Another exception to the " American Rule" is the " common fund" doctrine, also known as the " equitable fund" doctrine, which LLF seeks to employ. This concept aims to correct the injustice that would result should lead plaintiffs in a class action be solely responsible for paying the entire class's attorney's fees after succeeding in creating a " common fund from which members of a class are compensated for a common injury inflicted on the class." Goldberger, 209 F.3d at 47. The common fund doctrine states that " the attorneys whose efforts created the fund are entitled to a reasonable fee--set by the court--to be taken from the fund." Id. All plaintiffs benefitting from the common fund thereby end up contributing to the cost of the lawsuit, " prevent[ing] unjust enrichment" which would occur if only lead plaintiffs were obligated to pay attorney's fees even though all class members shared in the proceeds of the settlement. Id.; see also Staton v. Boeing Co., 327 F.3d 938, 968 (9th Cir. 2003).

An equitable doctrine such as the common fund doctrine is normally not invoked in cases such as this one where a defendant pays statutory attorney's fees and therefore " there is no inequity to redress because the defendant, rather than the plaintiffs, ultimately bore the entire cost of litigation." U.S. ex rel. Bogart v. King Pharm., 493 F.3d 323, 331 (3d Cir. 2007) (internal quotation marks omitted); see also Green v. City of New York, No. 05-CV-429, 2009 WL 3063059, at *7 (E.D.N.Y. Sept. 21, 2009) (where " there is nothing to preclude operation of the fee-shifting statutes," there is " no apparent reason to grant equitable relief" ). Although LLF claims that because statutory fees are the entitlement of plaintiffs, not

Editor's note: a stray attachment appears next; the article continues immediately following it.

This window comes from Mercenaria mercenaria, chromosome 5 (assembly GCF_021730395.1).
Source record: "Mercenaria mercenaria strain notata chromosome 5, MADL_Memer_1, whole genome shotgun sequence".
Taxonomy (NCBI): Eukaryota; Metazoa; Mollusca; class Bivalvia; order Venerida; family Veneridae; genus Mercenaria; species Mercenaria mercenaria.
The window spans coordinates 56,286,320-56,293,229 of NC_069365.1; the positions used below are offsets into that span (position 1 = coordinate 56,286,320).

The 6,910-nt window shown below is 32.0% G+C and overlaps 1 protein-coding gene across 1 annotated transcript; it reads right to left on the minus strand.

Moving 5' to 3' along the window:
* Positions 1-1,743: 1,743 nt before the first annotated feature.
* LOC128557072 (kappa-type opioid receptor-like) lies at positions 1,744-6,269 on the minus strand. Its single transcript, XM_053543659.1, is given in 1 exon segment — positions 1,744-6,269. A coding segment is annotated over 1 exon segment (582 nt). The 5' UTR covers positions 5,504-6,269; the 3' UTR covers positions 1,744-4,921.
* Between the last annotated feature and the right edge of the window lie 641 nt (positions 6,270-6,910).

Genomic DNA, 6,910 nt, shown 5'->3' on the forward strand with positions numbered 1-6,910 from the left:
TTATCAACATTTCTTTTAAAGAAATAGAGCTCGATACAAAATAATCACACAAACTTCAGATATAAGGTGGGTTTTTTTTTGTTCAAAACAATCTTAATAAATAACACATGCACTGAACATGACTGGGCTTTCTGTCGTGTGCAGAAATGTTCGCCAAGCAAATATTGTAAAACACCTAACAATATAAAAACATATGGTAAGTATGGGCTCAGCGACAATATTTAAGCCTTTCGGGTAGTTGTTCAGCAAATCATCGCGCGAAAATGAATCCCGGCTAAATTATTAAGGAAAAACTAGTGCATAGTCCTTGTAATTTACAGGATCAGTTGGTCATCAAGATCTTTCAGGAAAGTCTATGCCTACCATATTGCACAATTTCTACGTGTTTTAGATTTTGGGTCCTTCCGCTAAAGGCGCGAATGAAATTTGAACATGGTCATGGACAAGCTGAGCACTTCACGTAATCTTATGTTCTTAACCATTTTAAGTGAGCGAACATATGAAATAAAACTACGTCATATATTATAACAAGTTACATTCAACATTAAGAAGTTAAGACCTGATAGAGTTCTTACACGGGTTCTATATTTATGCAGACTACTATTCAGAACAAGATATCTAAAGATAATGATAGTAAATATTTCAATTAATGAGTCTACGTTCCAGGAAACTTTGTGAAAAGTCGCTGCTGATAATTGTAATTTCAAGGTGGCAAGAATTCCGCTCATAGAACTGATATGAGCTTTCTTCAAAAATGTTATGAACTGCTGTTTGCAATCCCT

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plaintiffs' counsel, it has " no means through which to recover a reasonable attorneys' fee other than the equitable doctrine," the retainer agreement in this case specifically assigns any recovery of statutory attorney's fees that plaintiffs may receive to LLF. ( See LLF Mem. in Supp. at 25-26; Retainer Agreement ¶ 8, Ex. A to Linsey Decl. (Plaintiffs are obligated to " assign any statutory claim to attorney's fees to LLF" )). There is no need to invoke an equitable doctrine where, as here, the governing statute obligates the City to pay the reasonable statutory attorney's fees and costs ordered by the Court.